Hill was no longer able to escape the attention she was hoping to avoid, and the Senate Judiciary Committee came under increasing pressure from women’s rights organizations and Democratic members of Congress to let Hill testify at Clarence Thomas’ confirmation hearings, which were scheduled to take place October 11 through 13, 1991.
Watching the events unfold were two Arizona attorneys who were called upon to serve as legal advisers to Hill. One of them was John P. Frank, an attorney at the Phoenix law firm Lewis and Roca who had been personally acquainted with the retiring justice, Thurgood Marshall. Years before Marshall sat on the Supreme Court, the two had worked together on Brown v. Board of Education, the landmark case that had advanced the cause of school desegregation. The other Arizona attorney was Janet Napolitano, whom the New York Times described at the time as an associate of Frank’s. Eleven years later she would successfully run for governor of Arizona.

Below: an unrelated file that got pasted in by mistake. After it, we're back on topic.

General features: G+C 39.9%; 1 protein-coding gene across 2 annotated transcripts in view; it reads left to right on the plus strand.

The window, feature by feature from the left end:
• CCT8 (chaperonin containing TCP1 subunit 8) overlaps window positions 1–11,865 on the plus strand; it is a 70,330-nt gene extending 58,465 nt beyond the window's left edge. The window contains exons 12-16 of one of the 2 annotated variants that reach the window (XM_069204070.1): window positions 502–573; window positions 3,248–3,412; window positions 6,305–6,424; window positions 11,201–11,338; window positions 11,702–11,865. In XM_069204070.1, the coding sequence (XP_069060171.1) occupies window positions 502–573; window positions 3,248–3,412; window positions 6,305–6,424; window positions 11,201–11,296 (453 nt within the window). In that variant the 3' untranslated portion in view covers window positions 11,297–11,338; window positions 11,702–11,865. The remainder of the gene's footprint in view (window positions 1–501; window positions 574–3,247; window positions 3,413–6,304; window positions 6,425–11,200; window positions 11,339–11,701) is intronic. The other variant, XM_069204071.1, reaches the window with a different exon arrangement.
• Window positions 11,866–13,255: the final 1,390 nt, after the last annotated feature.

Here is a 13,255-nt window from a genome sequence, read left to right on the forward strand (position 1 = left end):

Frank had been both a graduate and associate professor at Yale University, but he left his career on the East Coast in the 1950s when his respiratory problems prompted his friend and mentor, the Supreme Court Justice Hugo Black, to suggest that he move to Arizona to see if the drier climate would help him. In 1954, Frank joined Lewis and Roca, where he practiced law, much of which was pro bono work in the public interest. Frank’s work fighting discrimination didn’t end with Brown v. Board of Education. He carried on that mission at Lewis and Roca. As he told the magazine Arizona Attorney in 1999, “One of the biggest challenges I have faced has been fighting the discrimination [against] women in the practice of law in Arizona.” That meant “breaking the barrier at Lewis and Roca with the hiring of Mary Schroeder,” the firm’s first woman attorney. It also meant mentoring women lawyers in their early careers, including Janet Napolitano.